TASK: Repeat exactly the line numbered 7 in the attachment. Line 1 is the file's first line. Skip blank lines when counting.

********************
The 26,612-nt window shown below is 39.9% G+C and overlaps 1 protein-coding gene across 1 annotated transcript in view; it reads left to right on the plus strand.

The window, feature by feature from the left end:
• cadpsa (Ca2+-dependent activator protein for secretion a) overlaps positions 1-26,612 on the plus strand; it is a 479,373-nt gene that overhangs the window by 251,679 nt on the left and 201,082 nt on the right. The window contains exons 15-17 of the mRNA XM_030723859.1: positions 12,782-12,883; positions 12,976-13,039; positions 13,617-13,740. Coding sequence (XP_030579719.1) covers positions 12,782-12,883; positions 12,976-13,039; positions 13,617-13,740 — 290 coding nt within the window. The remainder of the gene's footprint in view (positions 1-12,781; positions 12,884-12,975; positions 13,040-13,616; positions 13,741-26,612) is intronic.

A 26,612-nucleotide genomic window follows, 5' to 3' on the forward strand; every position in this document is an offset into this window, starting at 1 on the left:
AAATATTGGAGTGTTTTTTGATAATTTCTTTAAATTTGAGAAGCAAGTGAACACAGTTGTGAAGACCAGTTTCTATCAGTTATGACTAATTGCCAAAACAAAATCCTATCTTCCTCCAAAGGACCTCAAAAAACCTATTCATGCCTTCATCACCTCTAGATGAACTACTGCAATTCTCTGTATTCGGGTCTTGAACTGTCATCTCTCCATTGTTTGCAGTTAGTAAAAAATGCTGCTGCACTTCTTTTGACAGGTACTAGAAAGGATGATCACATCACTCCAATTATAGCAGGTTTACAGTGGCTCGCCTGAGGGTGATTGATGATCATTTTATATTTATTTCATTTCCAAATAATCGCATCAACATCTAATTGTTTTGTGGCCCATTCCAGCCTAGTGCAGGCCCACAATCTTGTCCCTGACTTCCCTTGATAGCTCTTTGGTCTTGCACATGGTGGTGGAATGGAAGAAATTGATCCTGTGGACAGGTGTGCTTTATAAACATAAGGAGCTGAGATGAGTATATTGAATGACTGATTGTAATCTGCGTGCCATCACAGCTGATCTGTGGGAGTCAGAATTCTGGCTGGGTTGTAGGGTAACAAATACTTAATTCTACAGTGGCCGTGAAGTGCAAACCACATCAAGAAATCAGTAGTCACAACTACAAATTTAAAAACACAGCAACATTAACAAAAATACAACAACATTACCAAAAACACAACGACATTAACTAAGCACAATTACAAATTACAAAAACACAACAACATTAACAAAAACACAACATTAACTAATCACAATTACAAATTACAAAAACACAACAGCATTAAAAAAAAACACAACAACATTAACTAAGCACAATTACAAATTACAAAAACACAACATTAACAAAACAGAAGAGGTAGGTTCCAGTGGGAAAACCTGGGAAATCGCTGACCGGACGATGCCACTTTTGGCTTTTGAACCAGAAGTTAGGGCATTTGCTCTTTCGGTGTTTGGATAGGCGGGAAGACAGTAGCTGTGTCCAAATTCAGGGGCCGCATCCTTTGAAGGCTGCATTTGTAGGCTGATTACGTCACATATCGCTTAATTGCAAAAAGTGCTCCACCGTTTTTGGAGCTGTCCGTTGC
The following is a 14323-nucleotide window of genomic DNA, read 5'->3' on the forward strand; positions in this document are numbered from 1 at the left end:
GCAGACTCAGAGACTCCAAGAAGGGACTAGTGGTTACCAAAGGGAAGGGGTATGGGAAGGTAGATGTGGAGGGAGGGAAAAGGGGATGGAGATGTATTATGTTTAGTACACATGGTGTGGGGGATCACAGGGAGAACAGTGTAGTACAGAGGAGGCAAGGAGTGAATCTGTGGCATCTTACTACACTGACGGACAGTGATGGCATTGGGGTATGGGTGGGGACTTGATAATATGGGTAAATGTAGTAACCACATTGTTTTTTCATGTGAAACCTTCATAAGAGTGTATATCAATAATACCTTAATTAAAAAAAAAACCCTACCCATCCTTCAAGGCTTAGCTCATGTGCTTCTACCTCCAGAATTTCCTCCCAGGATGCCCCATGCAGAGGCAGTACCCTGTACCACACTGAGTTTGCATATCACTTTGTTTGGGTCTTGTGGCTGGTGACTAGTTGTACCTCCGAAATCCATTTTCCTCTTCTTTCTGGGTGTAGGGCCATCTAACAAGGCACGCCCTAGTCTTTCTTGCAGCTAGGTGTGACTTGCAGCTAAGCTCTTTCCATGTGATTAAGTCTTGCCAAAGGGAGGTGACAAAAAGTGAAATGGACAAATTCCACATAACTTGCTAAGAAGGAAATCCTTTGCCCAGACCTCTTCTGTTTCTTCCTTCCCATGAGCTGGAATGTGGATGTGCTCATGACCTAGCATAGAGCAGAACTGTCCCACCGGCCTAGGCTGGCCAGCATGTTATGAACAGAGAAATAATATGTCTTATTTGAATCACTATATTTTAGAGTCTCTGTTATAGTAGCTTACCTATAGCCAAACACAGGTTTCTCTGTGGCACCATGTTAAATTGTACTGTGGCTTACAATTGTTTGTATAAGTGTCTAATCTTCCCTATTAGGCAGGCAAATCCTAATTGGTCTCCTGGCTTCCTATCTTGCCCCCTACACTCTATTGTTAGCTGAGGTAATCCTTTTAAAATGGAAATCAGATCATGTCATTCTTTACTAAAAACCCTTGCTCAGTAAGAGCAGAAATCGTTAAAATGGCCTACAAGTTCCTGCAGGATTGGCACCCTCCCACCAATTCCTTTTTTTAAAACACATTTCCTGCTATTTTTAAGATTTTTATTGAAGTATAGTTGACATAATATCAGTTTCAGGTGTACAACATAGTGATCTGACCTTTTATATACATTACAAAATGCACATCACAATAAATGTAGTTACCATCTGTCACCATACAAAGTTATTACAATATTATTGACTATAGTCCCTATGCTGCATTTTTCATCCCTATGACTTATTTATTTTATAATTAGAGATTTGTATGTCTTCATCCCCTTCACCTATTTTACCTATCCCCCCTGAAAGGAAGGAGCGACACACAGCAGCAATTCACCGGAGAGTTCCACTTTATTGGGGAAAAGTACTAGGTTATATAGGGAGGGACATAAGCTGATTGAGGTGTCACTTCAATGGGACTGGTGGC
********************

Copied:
GCAGACTCAGAGACTCCAAGAAGGGACTAGTGGTTACCAAAGGGAAGGGGTATGGGAAGGTAGATGTGGAGGGAGGGAAAAGGGGATGGAGATGTATTATGTTTAGTACACATGGTGTGGGGGATCACAGGGAGAACAGTGTAGTACAGAGGAGGCAAGGAGTGAATCTGTGGCATCTTACTACACTGACGGACAGTGATGGCATTGGGGTATGGGTGGGGACTTGATAATATGGGTAAATGTAGTAACCACATTGTTTTTTCATGTGAAACCTTCATAAGAGTGTATATCAATAATACCTTAATTAAAAAAAAAACCCTACCCATCCTTCAAGGCTTAGCTCATGTGCTTCTACCTCCAGAATTTCCTCCCAGGATGCCCCATGCAGAGGCAGTACCCTGTACCACACTGAGTTTGCATATCACTTTGTTTGGGTCTTGTGGCTGGTGACTAGTTGTACCTCCGAAATCCATTTTCCTCTTCTTTCTGGGTGTAGGGCCATCTAACAAGGCACGCCCTAGTCTTTCTTGCAGCTAGGTGTGACTTGCAGCTAAGCTCTTTCCATGTGATTAAGTCTTGCCAAAGGGAGGTGACAAAAAGTGAAATGGACAAATTCCACATAACTTGCTAAGAAGGAAATCCTTTGCCCAGACCTCTTCTGTTTCTTCCTTCCCATGAGCTGGAATGTGGATGTGCTCATGACCTAGCATAGAGCAGAACTGTCCCACCGGCCTAGGCTGGCCAGCATGTTATGAACAGAGAAATAATATGTCTTATTTGAATCACTATATTTTAGAGTCTCTGTTATAGTAGCTTACCTATAGCCAAACACAGGTTTCTCTGTGGCACCATGTTAAATTGTACTGTGGCTTACAATTGTTTGTATAAGTGTCTAATCTTCCCTATTAGGCAGGCAAATCCTAATTGGTCTCCTGGCTTCCTATCTTGCCCCCTACACTCTATTGTTAGCTGAGGTAATCCTTTTAAAATGGAAATCAGATCATGTCATTCTTTACTAAAAACCCTTGCTCAGTAAGAGCAGAAATCGTTAAAATGGCCTACAAGTTCCTGCAGGATTGGCACCCTCCCACCAATTCCTTTTTTTAAAACACATTTCCTGCTATTTTTAAGATTTTTATTGAAGTATAGTTGACATAATATCAGTTTCAGGTGTACAACATAGTGATCTGACCTTTTATATACATTACAAAATGCACATCACAATAAATGTAGTTACCATCTGTCACCATACAAAGTTATTACAATATTATTGACTATAGTCCCTATGCTGCATTTTTCATCCCTATGACTTATTTATTTTATAATTAGAGATTTGTATGTCTTCATCCCCTTCACCTATTTTACCTATCCCCCCTGAAAGGAAGGAGCGACACACAGCAGCAATTCACCGGAGAGTTCCACTTTATTGGGGAAAAGTACTAGGTTATATAGGGAGGGACATAAGCTGATTGAGGTGTCACTTCAATGGGACTGGTGGC